Alistair Crooks presented the report from the security-officers:
The security-* role has been reorganized lately. The NetBSD security officers are now the people who have the security officer PGP key and handle communication with "the outside". Please remember not to use the old 1024 bit key for communication with them any more, but to use the new 4096 bit key. Current security officers are agc, christos and tonnerre security-alert is a list consisting of security-officer, core and david. Its role is to see that incoming issues get a reaction. security-team, which existed previously as well, is supposed to do the body of the work, adopting an issue, finding (someone to create) a fix, writing an advisory if appropriate, and correcting each others advisory drafts before handing them over to security-officer (who gives it a final sanity check and publishes it). security-team has now a rotation, martin and spz are currently on it. The main task of the people on rotation is to make sure issues do not get lost (ie, be reminder service). security-team currently are billc, cyber, drochner, joerg, martin, mouse and spz. security-officer and core are also members of security-team by function inheritance. Thanks to all the people who were active on security-* in the past and have now moved to other tasks, especially dan and jnemeth. releng plays a vital role in keeping our release branches safe, thanks! There have been 15 security advisories since the last meeting. Advisories get written for security issues that are not a local DoS nor a "root can shoot themselves in the foot" and are present in a release branch. We currently have 48 open tickets where there is no conclusion either if that is a vulnerability in the first place, or if the problem is fixed. We currently only have 5 tickets younger than a year, of which three are likely to be closed with 'not a vulnerability'. This is likely not due to there being no issues, but due to security-officer / security-alert / security-team not being made aware of them. If you fix something, please don't assume that it will be picked up automatically. security-team could use additional members of a more diverse subject coverage who actually have time to dig through old issues, and to adopt new ones.
Amitai Schlair presented the report from the pkgsrc project management committee:
If pkgsrc did not exist, it would be necessary to invent it. Fortunately, it exists. Therefore we merely need to continually reinvent it. - We've made our usual efforts to update packages, address security issues, and maintain stable and useful quarterly branches. We'd particularly like to thank the people who do all the addressing and maintaining; you'll be hearing from them next. We've also managed to hoodwink a handful of new folks into becoming developers, which does wonders for our ability to make the usual efforts. - pkgsrc's infrastructure sets it apart from other package systems. Our team is relatively small, but that infrastructure multiplies our total work by a large factor -- and for a package system, whose job it is to reduce sysadmins' work by a large factor, it lets us tell a compelling story. Our teamwork makes it possible for anyone to manage thousands of third-party applications on a variety of Unix systems and in a variety of real-world scenarios. Like all pkgsrc developers, I'm also a pkgsrc user. At work I'm stuck with Linux and no root access, but so what? I get to keep my package-management habits, I get to easily install the tools I need, and I get to do my work much more productively as a result. pkgsrc doesn't judge, it just works. - Modernizing the infrastructure that makes this possible is a difficult and ongoing task. Some steps that are being taken: - * The wrapper scripts aren't far from being replaced with more readable and performant C implementations. - * Packages will soon be required to support DESTDIR-style staged installation, conferring a number of practical advantages. - pkgsrcCon usually falls in the spring, and those of us who attend find that it reenergizes our thinking about where pkgsrc needs to go. We seem to have missed the chance for this year, so let's please start making plans for next. Any volunteers to host? - This completes pkgsrc-pmc's presentation. Now for the presentations from the pkgsrc groups that actually do important work. Back to you, moderator.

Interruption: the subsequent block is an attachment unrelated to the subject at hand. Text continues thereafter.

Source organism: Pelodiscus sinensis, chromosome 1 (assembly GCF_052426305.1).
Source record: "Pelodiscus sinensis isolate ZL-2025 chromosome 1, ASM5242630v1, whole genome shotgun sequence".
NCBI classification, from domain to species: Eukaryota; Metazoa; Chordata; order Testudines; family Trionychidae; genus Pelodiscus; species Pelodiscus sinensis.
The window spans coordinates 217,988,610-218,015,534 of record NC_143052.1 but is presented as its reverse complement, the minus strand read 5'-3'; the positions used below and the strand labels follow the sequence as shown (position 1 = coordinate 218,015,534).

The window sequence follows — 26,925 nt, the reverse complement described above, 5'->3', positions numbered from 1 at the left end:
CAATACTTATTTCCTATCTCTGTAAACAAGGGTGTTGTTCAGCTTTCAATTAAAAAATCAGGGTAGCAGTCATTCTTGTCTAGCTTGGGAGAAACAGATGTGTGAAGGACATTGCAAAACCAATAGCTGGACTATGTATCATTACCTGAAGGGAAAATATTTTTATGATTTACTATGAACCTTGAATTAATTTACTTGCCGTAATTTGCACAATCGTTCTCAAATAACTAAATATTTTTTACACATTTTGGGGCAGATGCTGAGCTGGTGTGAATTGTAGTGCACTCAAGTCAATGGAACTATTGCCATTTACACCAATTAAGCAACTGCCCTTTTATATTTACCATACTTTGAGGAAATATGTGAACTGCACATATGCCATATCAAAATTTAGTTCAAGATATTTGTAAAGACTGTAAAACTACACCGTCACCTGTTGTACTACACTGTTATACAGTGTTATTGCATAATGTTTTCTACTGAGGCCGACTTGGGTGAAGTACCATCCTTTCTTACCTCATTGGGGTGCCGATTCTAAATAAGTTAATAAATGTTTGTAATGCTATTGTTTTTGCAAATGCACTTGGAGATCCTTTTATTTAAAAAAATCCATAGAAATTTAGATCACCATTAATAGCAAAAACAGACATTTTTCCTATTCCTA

Matthias Scheler presented the report from the pkgsrc releng team:
Greetings, programs! at the end of every quarter the pkgsrc developers create a new stable branch within "pkgsrc". This process was started a few years ago to provide a reasonably stable platform for using the NetBSD package collection on production systems. The maintenance of these branches is handled by the Pkgsrc Release Engineering Team. Based on tickets submitted by pkgsrc developers the team integrates changes from the HEAD branch or applies patches to fix critical bugs, close security vulnerabilities or address build and packaging problems. The current team members are: * Fredrik Pettai <pettai> * Tyler R. Retzlaff <rtr> * Lubomir Sedlacik <salo> * Steven Drake <sbd> * Eric Schnoebelen <schnoebe> * S.P. Zeidler <spz> * Matthias Scheler <tron> During the last year Geert Hendrickx left the team after many years of service. The team would like to thank him for all his hard work in the past. Fortunately Fredrik Pettai, Steven Drake and Eric Schnoebelen joined the team which now has more active members than in the past few years. The development of a new script ("pkgsrc-pullup.py" available in "localsrc") also helped to speed up the handling of pullup requests. Thanks to the tireless efforts of the admin team the NetBSD project's own pkgsrc build infrastructure now covers NetBSD/amd64 and NetBSD/i386 for two releases (NetBSD 4.0.* and 5.0.*). One problem however remains: a lot of pkgsrc developers forget to submit pullup requests. Without pullup requests important bug fixes especially for security vulnerabilities are often missing from the stable branch. The team's list of wishes for the future is: - A few more active volunteers for the team - A stronger commitment by the pkgsrc developers to keep the stable branches in a working and secure state. - Better (faster, more releases) build infrastructure for binary packages We would like to take this opportunity to thank all the developers who make the effort and submit pullup requests, especially Takahiro Kambe. We couldn't do our job without your support. Finally some statistics: - 64 tickets were pulled up into the pkgsrc-2010Q1 branch. - 53 tickets were pulled up into the pkgsrc-2010Q2 branch. - 68 tickets were pulled up into the pkgsrc-2010Q4 branch. - 37 tickets were pulled up into the pkgsrc-2011Q1 branch so far. The list of packages for which the most pullup requests were submitted: - net/wireshark (11 pullups) - devel/xulrunner, lang/php53 (8 pullups each) - www/firefox (7 pullups) - www/typo3, databases/mysql51-server (6 pullups each) End of File